For the past two years, my goal has been to purchase a small-ish house in the near future. My “near future” has changed a bit over time from 18-months to more like 2-3 years mostly because I really would like to save an ample down payment on a house. But with all my research on the price of homes in my neighborhood or a neighborhood in which I’d like to purchase a home, it really comes down to “What can I afford realistically?”

During the housing boom, many people forgot to ask themselves this question. Historically, the financial sweet spot has been to purchase a home within 3-times your annual salary range. For example, if you gross $80,000 annually, you can comfortably afford a $240,000 home. Of course, in Southern California this limits me greatly with houses still averaging over $320,000. But all is not lost. There are places throughout California where I can still find a home for under $250,000 (but no where near where I currently live). Of course the questions comes down to “Do I want to live there?”

I digress. Guiding home affordability, besides the simple 3-times your salary financial rule, are mortgage calculators. There are some terrific calculators out there that factor in your down payment, home owners insurance, and property taxes, calculate your monthly payment and how much you will pay in interest over the span of the loan. The amortization charts are always scary to analyze, but paying off your mortgage early can alleviate some of that anguish by lowering your total interest payments. Just because you agreed to a 30-year mortgage doesn’t mean you can’t pay it off earlier.

Once you’ve worked the numbers out and have found a price you can comfortably afford, it’s time to get the rest of your ducks in a row. That means, making sure you have little or no consumer debt, your credit score is closer to stellar than subordinate, and you have saved a decent down payment (as close as possible to 20% or more.) Don’t forget that you’ll need some money for closing costs, so factor that into your savings as well. You might also want to factor in repairs and maintenance money as well.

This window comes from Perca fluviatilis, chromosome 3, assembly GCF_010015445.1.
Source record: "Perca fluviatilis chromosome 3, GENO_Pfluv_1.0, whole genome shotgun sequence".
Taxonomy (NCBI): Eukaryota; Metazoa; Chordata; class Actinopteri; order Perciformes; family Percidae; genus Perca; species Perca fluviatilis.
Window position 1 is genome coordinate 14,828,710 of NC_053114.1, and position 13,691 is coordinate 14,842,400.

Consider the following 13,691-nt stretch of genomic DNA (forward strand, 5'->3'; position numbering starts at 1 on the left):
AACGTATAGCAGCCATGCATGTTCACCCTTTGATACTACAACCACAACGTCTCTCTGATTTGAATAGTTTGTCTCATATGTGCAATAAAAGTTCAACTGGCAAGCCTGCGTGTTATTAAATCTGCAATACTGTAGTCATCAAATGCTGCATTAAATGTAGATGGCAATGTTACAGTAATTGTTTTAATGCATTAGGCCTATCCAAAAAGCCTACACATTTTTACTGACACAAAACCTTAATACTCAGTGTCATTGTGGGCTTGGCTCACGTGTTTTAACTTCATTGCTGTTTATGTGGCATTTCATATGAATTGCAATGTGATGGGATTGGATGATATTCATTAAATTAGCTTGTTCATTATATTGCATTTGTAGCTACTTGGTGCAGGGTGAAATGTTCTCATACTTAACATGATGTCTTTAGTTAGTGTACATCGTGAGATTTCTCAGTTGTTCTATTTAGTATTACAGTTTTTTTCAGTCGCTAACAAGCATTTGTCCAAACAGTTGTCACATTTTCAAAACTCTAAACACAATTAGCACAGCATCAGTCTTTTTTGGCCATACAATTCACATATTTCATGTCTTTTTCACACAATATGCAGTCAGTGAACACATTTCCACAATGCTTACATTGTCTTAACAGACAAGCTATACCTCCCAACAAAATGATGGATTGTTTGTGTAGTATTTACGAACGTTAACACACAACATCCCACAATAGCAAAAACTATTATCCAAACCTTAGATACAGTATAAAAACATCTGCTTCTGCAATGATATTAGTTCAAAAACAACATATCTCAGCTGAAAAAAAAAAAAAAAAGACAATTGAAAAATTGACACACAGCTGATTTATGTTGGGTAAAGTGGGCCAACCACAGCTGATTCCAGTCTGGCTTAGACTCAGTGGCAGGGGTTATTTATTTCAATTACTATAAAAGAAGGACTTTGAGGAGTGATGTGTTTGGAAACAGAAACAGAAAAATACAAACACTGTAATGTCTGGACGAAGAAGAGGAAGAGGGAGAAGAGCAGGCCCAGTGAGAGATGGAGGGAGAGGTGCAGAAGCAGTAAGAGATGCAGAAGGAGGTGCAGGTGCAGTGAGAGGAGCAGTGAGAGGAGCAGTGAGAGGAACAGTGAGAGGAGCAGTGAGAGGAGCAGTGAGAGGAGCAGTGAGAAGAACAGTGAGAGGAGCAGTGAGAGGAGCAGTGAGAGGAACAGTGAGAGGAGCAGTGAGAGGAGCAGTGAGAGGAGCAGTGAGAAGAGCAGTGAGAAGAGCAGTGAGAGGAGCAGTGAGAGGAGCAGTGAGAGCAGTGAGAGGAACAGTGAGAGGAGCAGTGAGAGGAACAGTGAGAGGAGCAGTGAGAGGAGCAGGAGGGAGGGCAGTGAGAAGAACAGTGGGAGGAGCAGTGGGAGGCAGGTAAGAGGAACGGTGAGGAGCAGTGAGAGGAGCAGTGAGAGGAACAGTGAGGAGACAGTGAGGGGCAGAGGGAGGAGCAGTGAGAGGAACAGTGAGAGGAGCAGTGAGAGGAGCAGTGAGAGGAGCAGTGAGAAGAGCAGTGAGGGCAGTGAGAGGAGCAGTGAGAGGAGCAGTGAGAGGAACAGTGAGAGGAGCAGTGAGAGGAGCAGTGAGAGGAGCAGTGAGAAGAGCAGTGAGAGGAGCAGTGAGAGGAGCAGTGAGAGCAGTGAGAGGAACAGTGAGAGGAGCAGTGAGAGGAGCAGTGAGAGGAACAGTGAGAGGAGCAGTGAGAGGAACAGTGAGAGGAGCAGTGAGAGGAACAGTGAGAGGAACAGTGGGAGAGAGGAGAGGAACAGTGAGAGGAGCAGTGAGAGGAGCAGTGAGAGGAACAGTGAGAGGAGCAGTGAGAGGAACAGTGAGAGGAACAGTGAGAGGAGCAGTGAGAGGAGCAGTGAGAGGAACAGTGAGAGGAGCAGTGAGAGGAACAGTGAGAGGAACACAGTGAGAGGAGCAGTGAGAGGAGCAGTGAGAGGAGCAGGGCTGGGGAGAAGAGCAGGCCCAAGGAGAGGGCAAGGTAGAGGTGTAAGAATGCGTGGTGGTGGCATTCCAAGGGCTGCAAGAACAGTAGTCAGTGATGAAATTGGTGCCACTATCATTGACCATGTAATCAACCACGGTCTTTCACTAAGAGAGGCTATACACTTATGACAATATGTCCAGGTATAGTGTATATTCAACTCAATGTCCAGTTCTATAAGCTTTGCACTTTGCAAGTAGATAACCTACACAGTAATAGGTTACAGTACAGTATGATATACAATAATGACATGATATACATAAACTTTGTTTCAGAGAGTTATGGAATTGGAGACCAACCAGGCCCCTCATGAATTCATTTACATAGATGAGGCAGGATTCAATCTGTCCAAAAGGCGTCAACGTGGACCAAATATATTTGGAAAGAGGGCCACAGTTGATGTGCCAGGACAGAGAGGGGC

As I prepare to purchase a house in the next two years, my goal is to save about $60,000. A lofty goal, but with dedication and determination, I should be able to make it!

Update 2016: Mr. LH and I were able to save half of my initial goal, or $30,000, in two years. And it took us a little while longer than we had planned to begin this goal. We’re now waiting for our manufactured home to be finished.

How did you prepare to purchase your first house? Any tips or guidelines you’d like to share?

9 Comments

  1. When we bought our house we did the 3x the salary calculation. It seemed to work for us. Our mortgage broker also gave some tips which was helpful. In the end we bought a house that was the right price for us- not too much which is good. We wouldn’t have wanted to get in over our head.

    • @Miss T – That was smart – making sure to purchase what you could afford. The 3-times rule is just easy to remember.

  2. Hunter - Financially Consumed Reply

    We saved for ten years before making our home purchase. This was partly due to our constant relacation with my wifes occupation. Our deposit was all we could afford, but only around 3%…yikes, I know, we were way over leveraged. Of course property values have plunged and we’re just holding on to an equity position now.

    Deciding when to save and when to buy are challenging questions. Let’s hope the market zooms back to life…just after you purchase your home.

    • @Hunter – Hey – I hear ya! My little house is so far away still. 🙁 Eventually I’ll have something saved for a deposit – and hopefully closer to the 20% than what I have now. And I don’t have the excuse that we move a lot. 😉

  3. AlthoughI bought my first home a long time (40 years) ago, my tips still work. I had a lot saved for a down payment. My first house was $36,500 (3 Bedroom 1 1/2 bath, pool home) in a suburb of Los Angeles. I looked for someone who needed to sell their house (divorce). The home was run down and needed work, but had great bones. The home was about $12K under market withe homes in the area. I assumed their loan because I had the savings. You cannot do that anymore. The prevailing interest rate was 7%, but I assumed a rate of 5.25. Rates are much lower now.

    • @krantcents – I know that I’ll eventually be able to buy something and hopefully before interest rates go back up. I just need to keep working toward my goal!

  4. In all honesty, I was pregnant and we decided to buy a house. Planning was minimum unfortunately. That was 18 years ago and at least we had the sense to buy a little house that we could easily afford.

    • @Kris – Like you said, at least you purchased something you could afford. I think more people are thinking this way now that the housing market has crashed.

  5. @Jon – That’s a good point. It’s perfectly fine to rent if the situation makes more sense. I’ve been a renter for years, however I’m getting to the point where I’d like to own something now. My biggest goal to live in something that’s paid for come retirement. 😉

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